This is the second post intended to understand some of the ideas in Milnor’s “Note on curvature and the fundamental group.” This is the paper that introduces the idea of growth rates for groups and proves that the fundamental group in negative curvature has exponential growth (as well as a dual result on *polynomial *growth in nonnegative curvature). In the previous post, we described volume comparison results in negative curvature: we showed in particular that a curvature bounded above by meant that the volumes of expanding balls grow exponentially in the radius. In this post, we’ll explain how this translates into a result about the fundamental group.

**1. Growth rates of groups**

Let be a finitely generated group, and let be a finite set of generators such that . We define the norm

such that is the length of the smallest word in that evaluates to . We note that

defines a metric on . The metric depends on the choice of , but only up to scaling by a positive constant. That is, given , there exists a positive constant such that . The metric space structure on is thus defined up to quasi-isometry.

Definition 17Let be the number of elements with with . We say that is ofexponential growthif grows exponentially, i.e. if

We note that the limit in the above definition actually exists. This follows from the inequality

Now we use an elementary lemma:

Lemma 18Any function (bounded on bounded intervals)such that

has the property that

exists.

*Proof:* To see this, we fix , and observe that any positive real number can be written as for and . Then:

We find that

and letting , we get:

which proves the lemma.

Moreover, the property of having exponential growth is unchanged under variation of the generating set .

We can make a similar definition:

Definition 19We say that is ofpolynomial growthif is dominated by for .

For example, finitely generated abelian groups are of polynomial growth.

The goal is to prove:

Theorem 20 (Milnor)If is a compact manifold of negative curvature, then has exponential growth.

**2. Outline of the proof**

The argument behind Milnor’s theorem is fairly short, but it will be worth outlining. Let be a compact manifold of negative curvature. Choose a point in its universal cover , which is diffeomorphic to under the exponential map . The strategy is to relate the growth in the fundamental group with the growth in .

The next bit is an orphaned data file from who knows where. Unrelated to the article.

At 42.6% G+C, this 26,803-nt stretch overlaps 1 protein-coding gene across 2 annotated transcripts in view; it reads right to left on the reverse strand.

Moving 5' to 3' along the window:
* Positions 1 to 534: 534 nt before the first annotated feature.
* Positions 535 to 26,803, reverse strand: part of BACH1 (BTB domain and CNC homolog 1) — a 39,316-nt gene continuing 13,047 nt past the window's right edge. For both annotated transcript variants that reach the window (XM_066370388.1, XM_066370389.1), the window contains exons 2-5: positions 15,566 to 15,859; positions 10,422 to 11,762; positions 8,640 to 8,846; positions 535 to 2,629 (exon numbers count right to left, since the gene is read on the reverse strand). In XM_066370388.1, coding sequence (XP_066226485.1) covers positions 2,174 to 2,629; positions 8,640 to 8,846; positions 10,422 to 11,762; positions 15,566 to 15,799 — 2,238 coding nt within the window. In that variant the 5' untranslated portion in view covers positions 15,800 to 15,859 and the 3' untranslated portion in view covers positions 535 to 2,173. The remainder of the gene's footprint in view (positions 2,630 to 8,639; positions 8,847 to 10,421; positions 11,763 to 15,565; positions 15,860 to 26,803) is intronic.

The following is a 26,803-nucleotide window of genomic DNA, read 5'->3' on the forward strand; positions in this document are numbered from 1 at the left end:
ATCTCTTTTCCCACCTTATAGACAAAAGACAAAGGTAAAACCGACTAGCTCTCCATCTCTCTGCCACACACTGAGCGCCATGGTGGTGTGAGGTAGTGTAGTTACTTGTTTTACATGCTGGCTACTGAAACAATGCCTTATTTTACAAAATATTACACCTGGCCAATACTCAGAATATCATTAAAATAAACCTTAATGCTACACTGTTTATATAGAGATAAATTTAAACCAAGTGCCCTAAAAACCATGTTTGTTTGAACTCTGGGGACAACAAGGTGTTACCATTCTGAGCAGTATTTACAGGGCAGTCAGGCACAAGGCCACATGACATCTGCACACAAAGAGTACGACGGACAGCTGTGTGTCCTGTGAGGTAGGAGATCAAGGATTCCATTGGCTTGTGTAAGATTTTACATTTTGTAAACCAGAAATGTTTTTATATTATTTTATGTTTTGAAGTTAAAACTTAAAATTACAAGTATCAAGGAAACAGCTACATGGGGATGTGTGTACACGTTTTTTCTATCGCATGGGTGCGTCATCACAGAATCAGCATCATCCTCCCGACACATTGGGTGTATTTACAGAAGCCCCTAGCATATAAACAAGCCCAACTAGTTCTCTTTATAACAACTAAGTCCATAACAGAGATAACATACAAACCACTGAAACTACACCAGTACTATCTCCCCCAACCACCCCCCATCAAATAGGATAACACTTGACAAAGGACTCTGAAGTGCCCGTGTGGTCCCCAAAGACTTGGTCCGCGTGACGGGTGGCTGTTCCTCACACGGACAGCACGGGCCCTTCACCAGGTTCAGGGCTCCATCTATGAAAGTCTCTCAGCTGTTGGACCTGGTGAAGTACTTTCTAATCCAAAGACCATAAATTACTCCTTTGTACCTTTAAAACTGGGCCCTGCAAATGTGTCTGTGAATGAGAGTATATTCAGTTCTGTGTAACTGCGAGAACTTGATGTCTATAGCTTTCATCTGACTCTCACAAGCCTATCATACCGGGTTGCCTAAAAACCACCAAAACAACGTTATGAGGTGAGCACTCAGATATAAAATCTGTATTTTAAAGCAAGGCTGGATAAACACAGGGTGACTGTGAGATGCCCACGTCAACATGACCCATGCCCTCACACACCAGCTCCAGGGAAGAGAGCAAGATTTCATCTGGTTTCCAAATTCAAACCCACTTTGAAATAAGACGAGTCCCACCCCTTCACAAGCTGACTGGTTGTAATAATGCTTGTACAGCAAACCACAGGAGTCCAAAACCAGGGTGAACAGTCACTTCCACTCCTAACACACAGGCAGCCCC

Namely, one has:

Theorem 21Let be a complete Riemannian manifold, and let . Let be a finitely generated group of isometries of acting freely such that the manifold is compact. Then if the volumes grow exponentially in , the group has exponential growth.

By the analysis in the previous post, the volumes of balls in a complete, simply connected Riemannian manifold of bounded-above negative curvature grow exponentially. So this theorem will be sufficient.

Let’s now try to outline how this result, in turn, is proved. Let be the diameter of and let be the ball of radius around in . Then projects surjectively onto under the covering projection

Therefore, any point in is conjugate under to something in . So is almost a fundamental domain for the action of (except that might take one point in to another in it). In other words,

What does this mean? If , then it follows that the ball (of radius ) is contained in the union of the various . The key point is the following:

**Key point:** is contained in the union of various for (with respect to any fixed system of generators).

In other words, if is of distance from , then this is “witnessed” by the existence of with such that .

As a result, it will follow that

Since grows exponentially, it will follow that the right-hand-side also grows exponentially, which gives the exponential growth rate of .

**3. Completion of the proof**

The previous section contained the main ideas of the proof of Milnor’s theorem, and reduced it to the following:

Lemma 22Let be as in the above theorem. Then there exists such that for any ,

where the norm is with respect to a system of generators to be specified.

To see this, we’re going to take as system of generators the set

This is a finite set. In fact, if is sufficiently small, then the sets

are all disjoint balls in of radius (and the same volume). Only finitely many of them can be contained in any bounded region, so that means that is finite. If , then and are disjoint, and a similar argument shows that

for some . Either and intersect, or they have to be separated by some .

We now suppose that is a point such that

We would like to show that is in for a of controlled norm.

In fact, choose a path from to of length , and choose points along it

where and can be taken to be . It follows that

where and so

It follows that the group-theoretic distance from to is at most for each , so that the group-theoretic distance from to (which we can take as ) is at most .

It follows that

where . This completes the proof.

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